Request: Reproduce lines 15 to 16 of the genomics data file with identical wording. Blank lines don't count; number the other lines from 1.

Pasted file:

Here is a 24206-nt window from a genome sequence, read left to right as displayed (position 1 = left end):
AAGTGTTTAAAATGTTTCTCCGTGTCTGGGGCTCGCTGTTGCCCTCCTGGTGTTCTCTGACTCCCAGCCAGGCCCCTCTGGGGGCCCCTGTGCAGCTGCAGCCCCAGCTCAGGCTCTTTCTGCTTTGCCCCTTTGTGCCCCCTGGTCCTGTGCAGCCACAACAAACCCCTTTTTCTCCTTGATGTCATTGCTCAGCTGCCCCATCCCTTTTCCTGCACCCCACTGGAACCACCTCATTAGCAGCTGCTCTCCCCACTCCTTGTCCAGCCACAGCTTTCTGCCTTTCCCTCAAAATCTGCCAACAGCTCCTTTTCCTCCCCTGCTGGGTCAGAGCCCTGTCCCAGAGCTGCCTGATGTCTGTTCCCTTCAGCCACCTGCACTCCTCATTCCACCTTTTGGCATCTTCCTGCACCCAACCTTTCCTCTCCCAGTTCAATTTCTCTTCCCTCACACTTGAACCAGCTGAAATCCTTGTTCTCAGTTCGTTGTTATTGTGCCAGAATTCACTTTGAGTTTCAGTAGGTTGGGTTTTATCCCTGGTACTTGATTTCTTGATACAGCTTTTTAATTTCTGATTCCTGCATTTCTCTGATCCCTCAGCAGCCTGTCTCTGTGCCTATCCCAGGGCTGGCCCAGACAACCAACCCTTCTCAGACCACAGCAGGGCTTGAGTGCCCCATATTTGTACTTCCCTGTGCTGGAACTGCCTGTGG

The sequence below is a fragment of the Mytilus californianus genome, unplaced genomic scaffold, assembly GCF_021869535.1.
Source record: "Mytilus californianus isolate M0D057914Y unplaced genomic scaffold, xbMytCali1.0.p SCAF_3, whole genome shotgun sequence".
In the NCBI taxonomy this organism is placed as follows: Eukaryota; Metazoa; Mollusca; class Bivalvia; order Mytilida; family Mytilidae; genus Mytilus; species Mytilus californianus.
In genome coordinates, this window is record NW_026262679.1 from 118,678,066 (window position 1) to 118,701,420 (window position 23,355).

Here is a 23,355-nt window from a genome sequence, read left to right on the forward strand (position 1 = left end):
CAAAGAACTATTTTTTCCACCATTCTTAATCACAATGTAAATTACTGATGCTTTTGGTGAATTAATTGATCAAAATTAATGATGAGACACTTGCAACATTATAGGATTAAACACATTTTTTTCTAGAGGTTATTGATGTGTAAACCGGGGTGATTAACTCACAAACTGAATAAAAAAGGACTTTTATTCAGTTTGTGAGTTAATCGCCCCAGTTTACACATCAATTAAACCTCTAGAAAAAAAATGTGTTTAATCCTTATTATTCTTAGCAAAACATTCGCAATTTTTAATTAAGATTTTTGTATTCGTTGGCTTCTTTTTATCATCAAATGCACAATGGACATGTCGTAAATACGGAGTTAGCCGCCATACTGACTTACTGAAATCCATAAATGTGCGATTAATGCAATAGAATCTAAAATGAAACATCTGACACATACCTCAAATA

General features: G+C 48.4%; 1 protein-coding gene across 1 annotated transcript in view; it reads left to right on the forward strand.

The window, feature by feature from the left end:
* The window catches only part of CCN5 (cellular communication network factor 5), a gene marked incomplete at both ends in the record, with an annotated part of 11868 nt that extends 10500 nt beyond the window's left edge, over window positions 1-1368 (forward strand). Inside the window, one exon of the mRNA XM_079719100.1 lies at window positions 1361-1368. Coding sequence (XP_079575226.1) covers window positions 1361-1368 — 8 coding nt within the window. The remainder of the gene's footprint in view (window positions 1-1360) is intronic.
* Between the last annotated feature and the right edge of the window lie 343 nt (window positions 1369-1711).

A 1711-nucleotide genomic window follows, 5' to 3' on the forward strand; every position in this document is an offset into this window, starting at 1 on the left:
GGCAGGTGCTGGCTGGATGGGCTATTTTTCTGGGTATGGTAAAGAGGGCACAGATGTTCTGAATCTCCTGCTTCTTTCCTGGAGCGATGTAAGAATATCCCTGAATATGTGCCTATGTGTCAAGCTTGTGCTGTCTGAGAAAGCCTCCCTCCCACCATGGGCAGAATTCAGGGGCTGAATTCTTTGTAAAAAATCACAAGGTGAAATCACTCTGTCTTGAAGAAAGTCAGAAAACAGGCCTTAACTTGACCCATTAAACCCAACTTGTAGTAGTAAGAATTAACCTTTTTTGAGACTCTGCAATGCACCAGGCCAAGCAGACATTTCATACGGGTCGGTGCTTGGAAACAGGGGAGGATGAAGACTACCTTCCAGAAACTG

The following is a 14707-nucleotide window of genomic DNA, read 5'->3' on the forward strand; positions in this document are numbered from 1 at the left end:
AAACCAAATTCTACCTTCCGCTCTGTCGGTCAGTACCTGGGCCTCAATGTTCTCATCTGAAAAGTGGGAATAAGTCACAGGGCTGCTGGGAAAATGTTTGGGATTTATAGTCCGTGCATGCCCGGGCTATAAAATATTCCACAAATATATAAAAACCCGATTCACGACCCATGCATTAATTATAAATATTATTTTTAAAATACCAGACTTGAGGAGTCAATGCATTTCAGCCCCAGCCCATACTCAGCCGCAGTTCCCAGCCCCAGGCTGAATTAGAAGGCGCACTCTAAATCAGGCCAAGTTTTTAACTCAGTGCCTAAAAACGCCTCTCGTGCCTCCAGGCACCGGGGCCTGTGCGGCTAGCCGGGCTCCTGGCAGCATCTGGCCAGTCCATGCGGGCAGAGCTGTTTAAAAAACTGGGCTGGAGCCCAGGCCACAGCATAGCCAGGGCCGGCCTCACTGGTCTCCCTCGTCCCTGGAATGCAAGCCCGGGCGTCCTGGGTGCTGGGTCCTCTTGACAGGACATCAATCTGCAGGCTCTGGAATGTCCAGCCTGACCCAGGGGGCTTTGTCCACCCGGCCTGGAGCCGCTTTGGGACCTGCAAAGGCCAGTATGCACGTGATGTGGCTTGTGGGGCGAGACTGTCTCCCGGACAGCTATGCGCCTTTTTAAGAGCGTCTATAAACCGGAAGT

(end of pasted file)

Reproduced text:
The following is a 14707-nucleotide window of genomic DNA, read 5'->3' on the forward strand; positions in this document are numbered from 1 at the left end:
AAACCAAATTCTACCTTCCGCTCTGTCGGTCAGTACCTGGGCCTCAATGTTCTCATCTGAAAAGTGGGAATAAGTCACAGGGCTGCTGGGAAAATGTTTGGGATTTATAGTCCGTGCATGCCCGGGCTATAAAATATTCCACAAATATATAAAAACCCGATTCACGACCCATGCATTAATTATAAATATTATTTTTAAAATACCAGACTTGAGGAGTCAATGCATTTCAGCCCCAGCCCATACTCAGCCGCAGTTCCCAGCCCCAGGCTGAATTAGAAGGCGCACTCTAAATCAGGCCAAGTTTTTAACTCAGTGCCTAAAAACGCCTCTCGTGCCTCCAGGCACCGGGGCCTGTGCGGCTAGCCGGGCTCCTGGCAGCATCTGGCCAGTCCATGCGGGCAGAGCTGTTTAAAAAACTGGGCTGGAGCCCAGGCCACAGCATAGCCAGGGCCGGCCTCACTGGTCTCCCTCGTCCCTGGAATGCAAGCCCGGGCGTCCTGGGTGCTGGGTCCTCTTGACAGGACATCAATCTGCAGGCTCTGGAATGTCCAGCCTGACCCAGGGGGCTTTGTCCACCCGGCCTGGAGCCGCTTTGGGACCTGCAAAGGCCAGTATGCACGTGATGTGGCTTGTGGGGCGAGACTGTCTCCCGGACAGCTATGCGCCTTTTTAAGAGCGTCTATAAACCGGAAGT